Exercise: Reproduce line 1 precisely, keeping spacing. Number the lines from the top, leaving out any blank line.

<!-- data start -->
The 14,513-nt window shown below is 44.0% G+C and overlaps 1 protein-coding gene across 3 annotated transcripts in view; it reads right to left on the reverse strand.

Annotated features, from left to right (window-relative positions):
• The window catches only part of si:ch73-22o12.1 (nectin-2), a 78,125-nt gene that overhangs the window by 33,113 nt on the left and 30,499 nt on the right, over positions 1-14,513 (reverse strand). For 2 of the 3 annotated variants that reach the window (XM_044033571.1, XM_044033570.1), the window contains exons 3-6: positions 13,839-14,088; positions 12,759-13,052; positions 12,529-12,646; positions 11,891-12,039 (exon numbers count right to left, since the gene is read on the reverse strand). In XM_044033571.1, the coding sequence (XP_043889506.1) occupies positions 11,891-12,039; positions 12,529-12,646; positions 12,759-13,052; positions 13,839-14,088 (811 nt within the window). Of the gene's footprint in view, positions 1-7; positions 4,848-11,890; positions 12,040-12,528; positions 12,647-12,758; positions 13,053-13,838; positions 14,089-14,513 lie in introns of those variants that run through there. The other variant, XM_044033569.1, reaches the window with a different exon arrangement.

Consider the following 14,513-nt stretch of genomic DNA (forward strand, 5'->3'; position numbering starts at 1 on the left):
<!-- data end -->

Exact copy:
The 14,513-nt window shown below is 44.0% G+C and overlaps 1 protein-coding gene across 3 annotated transcripts in view; it reads right to left on the reverse strand.